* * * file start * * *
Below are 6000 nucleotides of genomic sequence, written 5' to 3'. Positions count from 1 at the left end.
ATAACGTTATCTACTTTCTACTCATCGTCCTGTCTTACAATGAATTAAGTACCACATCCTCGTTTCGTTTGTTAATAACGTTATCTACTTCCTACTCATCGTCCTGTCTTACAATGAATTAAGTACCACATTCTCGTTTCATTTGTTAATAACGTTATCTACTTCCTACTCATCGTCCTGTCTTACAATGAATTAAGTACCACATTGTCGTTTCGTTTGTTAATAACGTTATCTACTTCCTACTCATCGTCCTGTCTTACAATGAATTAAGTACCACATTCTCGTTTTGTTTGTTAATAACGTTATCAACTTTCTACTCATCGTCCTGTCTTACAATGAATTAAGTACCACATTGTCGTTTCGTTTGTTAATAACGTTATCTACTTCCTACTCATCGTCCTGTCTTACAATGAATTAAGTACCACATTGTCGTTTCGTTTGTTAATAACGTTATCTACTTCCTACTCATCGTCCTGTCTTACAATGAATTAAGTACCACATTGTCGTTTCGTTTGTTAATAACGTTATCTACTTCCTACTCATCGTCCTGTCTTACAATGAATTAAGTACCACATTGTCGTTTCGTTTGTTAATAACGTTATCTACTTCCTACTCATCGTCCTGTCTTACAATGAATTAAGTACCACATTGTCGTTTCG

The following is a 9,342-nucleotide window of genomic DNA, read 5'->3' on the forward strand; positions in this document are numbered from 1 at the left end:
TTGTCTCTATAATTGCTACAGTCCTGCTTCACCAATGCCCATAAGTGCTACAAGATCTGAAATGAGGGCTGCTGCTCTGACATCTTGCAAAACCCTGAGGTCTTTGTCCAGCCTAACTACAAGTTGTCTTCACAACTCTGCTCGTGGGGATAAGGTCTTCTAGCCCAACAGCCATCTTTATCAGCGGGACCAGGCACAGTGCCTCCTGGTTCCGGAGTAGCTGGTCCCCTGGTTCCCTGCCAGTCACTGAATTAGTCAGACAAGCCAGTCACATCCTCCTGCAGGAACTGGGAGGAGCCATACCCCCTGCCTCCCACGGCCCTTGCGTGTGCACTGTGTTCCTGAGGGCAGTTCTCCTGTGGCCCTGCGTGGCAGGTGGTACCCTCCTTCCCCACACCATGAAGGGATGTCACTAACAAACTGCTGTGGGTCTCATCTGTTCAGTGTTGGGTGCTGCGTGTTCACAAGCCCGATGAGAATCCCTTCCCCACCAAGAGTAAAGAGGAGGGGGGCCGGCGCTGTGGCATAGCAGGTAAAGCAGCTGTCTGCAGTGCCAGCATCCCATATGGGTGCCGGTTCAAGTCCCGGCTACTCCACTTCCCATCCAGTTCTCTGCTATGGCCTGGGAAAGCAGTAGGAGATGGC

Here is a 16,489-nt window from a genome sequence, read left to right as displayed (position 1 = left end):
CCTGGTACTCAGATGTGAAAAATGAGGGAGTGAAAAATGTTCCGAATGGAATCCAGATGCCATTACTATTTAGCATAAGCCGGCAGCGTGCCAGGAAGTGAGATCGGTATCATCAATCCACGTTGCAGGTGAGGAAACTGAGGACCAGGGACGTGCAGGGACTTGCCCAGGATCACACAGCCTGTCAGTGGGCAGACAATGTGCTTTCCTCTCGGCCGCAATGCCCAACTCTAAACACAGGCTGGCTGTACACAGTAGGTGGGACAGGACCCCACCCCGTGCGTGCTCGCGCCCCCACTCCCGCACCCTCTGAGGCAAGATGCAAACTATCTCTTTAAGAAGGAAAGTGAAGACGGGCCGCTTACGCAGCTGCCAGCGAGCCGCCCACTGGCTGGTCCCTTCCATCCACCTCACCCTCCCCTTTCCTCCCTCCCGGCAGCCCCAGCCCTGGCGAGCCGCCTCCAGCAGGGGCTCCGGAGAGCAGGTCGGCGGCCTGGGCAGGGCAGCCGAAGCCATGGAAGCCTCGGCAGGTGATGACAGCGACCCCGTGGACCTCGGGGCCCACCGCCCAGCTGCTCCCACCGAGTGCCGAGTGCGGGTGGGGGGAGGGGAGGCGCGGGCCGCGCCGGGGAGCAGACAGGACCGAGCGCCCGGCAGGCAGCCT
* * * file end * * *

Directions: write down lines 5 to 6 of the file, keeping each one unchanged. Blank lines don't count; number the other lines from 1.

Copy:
Here is a 16,489-nt window from a genome sequence, read left to right as displayed (position 1 = left end):
CCTGGTACTCAGATGTGAAAAATGAGGGAGTGAAAAATGTTCCGAATGGAATCCAGATGCCATTACTATTTAGCATAAGCCGGCAGCGTGCCAGGAAGTGAGATCGGTATCATCAATCCACGTTGCAGGTGAGGAAACTGAGGACCAGGGACGTGCAGGGACTTGCCCAGGATCACACAGCCTGTCAGTGGGCAGACAATGTGCTTTCCTCTCGGCCGCAATGCCCAACTCTAAACACAGGCTGGCTGTACACAGTAGGTGGGACAGGACCCCACCCCGTGCGTGCTCGCGCCCCCACTCCCGCACCCTCTGAGGCAAGATGCAAACTATCTCTTTAAGAAGGAAAGTGAAGACGGGCCGCTTACGCAGCTGCCAGCGAGCCGCCCACTGGCTGGTCCCTTCCATCCACCTCACCCTCCCCTTTCCTCCCTCCCGGCAGCCCCAGCCCTGGCGAGCCGCCTCCAGCAGGGGCTCCGGAGAGCAGGTCGGCGGCCTGGGCAGGGCAGCCGAAGCCATGGAAGCCTCGGCAGGTGATGACAGCGACCCCGTGGACCTCGGGGCCCACCGCCCAGCTGCTCCCACCGAGTGCCGAGTGCGGGTGGGGGGAGGGGAGGCGCGGGCCGCGCCGGGGAGCAGACAGGACCGAGCGCCCGGCAGGCAGCCT